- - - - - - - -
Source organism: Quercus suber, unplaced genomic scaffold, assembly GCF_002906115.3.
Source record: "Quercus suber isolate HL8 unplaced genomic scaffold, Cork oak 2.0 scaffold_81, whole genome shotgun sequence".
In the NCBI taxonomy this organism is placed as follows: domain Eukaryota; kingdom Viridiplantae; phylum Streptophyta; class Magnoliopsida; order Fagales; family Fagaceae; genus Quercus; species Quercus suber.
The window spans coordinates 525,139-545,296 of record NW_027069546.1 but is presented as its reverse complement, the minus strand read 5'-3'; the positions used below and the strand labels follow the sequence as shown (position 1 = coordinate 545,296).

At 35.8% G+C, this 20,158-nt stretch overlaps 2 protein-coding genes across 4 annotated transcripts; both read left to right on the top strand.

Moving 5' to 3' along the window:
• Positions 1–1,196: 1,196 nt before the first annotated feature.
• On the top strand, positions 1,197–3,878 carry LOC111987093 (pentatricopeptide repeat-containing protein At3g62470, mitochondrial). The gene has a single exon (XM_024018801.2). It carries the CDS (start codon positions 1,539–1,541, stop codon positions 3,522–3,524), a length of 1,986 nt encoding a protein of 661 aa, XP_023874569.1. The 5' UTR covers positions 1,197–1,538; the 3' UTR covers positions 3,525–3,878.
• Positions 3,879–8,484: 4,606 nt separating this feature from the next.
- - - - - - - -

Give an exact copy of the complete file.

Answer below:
Source organism: Quercus suber, unplaced genomic scaffold, assembly GCF_002906115.3.
Source record: "Quercus suber isolate HL8 unplaced genomic scaffold, Cork oak 2.0 scaffold_81, whole genome shotgun sequence".
In the NCBI taxonomy this organism is placed as follows: domain Eukaryota; kingdom Viridiplantae; phylum Streptophyta; class Magnoliopsida; order Fagales; family Fagaceae; genus Quercus; species Quercus suber.
The window spans coordinates 525,139-545,296 of record NW_027069546.1 but is presented as its reverse complement, the minus strand read 5'-3'; the positions used below and the strand labels follow the sequence as shown (position 1 = coordinate 545,296).

At 35.8% G+C, this 20,158-nt stretch overlaps 2 protein-coding genes across 4 annotated transcripts; both read left to right on the top strand.

Moving 5' to 3' along the window:
• Positions 1–1,196: 1,196 nt before the first annotated feature.
• On the top strand, positions 1,197–3,878 carry LOC111987093 (pentatricopeptide repeat-containing protein At3g62470, mitochondrial). The gene has a single exon (XM_024018801.2). It carries the CDS (start codon positions 1,539–1,541, stop codon positions 3,522–3,524), a length of 1,986 nt encoding a protein of 661 aa, XP_023874569.1. The 5' UTR covers positions 1,197–1,538; the 3' UTR covers positions 3,525–3,878.
• Positions 3,879–8,484: 4,606 nt separating this feature from the next.